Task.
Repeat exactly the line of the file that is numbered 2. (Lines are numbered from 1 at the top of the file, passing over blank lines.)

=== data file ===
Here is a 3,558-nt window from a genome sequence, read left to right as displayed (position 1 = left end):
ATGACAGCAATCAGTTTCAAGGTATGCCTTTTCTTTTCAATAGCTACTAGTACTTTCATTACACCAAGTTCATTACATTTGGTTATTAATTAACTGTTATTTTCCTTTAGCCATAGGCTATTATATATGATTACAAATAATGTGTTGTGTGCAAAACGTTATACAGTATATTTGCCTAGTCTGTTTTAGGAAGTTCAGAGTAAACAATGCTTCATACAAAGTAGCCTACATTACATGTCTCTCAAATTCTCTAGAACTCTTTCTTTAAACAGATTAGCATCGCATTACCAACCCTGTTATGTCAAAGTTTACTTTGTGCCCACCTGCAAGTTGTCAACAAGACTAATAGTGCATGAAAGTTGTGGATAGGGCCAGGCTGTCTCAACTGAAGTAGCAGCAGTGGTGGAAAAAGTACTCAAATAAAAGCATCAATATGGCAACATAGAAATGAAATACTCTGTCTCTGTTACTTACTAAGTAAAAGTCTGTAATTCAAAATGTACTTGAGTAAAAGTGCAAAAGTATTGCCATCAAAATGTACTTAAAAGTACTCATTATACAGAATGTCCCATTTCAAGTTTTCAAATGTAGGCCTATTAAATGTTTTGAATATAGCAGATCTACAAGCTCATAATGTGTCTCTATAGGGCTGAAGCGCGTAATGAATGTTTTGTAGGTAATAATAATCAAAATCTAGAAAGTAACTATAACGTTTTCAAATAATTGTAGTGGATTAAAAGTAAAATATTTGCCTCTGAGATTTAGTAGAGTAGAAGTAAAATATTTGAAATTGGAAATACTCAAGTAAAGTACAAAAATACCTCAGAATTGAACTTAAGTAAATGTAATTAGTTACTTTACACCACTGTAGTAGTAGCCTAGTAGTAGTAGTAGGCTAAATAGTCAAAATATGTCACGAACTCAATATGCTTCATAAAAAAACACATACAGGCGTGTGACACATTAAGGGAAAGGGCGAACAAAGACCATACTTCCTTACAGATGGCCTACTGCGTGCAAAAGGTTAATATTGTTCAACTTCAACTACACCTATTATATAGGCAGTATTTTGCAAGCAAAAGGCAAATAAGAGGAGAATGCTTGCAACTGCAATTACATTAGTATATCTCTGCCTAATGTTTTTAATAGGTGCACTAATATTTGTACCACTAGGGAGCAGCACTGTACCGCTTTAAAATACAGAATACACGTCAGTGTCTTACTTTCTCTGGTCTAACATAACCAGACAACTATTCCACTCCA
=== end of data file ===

ATGACAGCAATCAGTTTCAAGGTATGCCTTTTCTTTTCAATAGCTACTAGTACTTTCATTACACCAAGTTCATTACATTTGGTTATTAATTAACTGTTATTTTCCTTTAGCCATAGGCTATTATATATGATTACAAATAATGTGTTGTGTGCAAAACGTTATACAGTATATTTGCCTAGTCTGTTTTAGGAAGTTCAGAGTAAACAATGCTTCATACAAAGTAGCCTACATTACATGTCTCTCAAATTCTCTAGAACTCTTTCTTTAAACAGATTAGCATCGCATTACCAACCCTGTTATGTCAAAGTTTACTTTGTGCCCACCTGCAAGTTGTCAACAAGACTAATAGTGCATGAAAGTTGTGGATAGGGCCAGGCTGTCTCAACTGAAGTAGCAGCAGTGGTGGAAAAAGTACTCAAATAAAAGCATCAATATGGCAACATAGAAATGAAATACTCTGTCTCTGTTACTTACTAAGTAAAAGTCTGTAATTCAAAATGTACTTGAGTAAAAGTGCAAAAGTATTGCCATCAAAATGTACTTAAAAGTACTCATTATACAGAATGTCCCATTTCAAGTTTTCAAATGTAGGCCTATTAAATGTTTTGAATATAGCAGATCTACAAGCTCATAATGTGTCTCTATAGGGCTGAAGCGCGTAATGAATGTTTTGTAGGTAATAATAATCAAAATCTAGAAAGTAACTATAACGTTTTCAAATAATTGTAGTGGATTAAAAGTAAAATATTTGCCTCTGAGATTTAGTAGAGTAGAAGTAAAATATTTGAAATTGGAAATACTCAAGTAAAGTACAAAAATACCTCAGAATTGAACTTAAGTAAATGTAATTAGTTACTTTACACCACTGTAGTAGTAGCCTAGTAGTAGTAGTAGGCTAAATAGTCAAAATATGTCACGAACTCAATATGCTTCATAAAAAAACACATACAGGCGTGTGACACATTAAGGGAAAGGGCGAACAAAGACCATACTTCCTTACAGATGGCCTACTGCGTGCAAAAGGTTAATATTGTTCAACTTCAACTACACCTATTATATAGGCAGTATTTTGCAAGCAAAAGGCAAATAAGAGGAGAATGCTTGCAACTGCAATTACATTAGTATATCTCTGCCTAATGTTTTTAATAGGTGCACTAATATTTGTACCACTAGGGAGCAGCACTGTACCGCTTTAAAATACAGAATACACGTCAGTGTCTTACTTTCTCTGGTCTAACATAACCAGACAACTATTCCACTCCA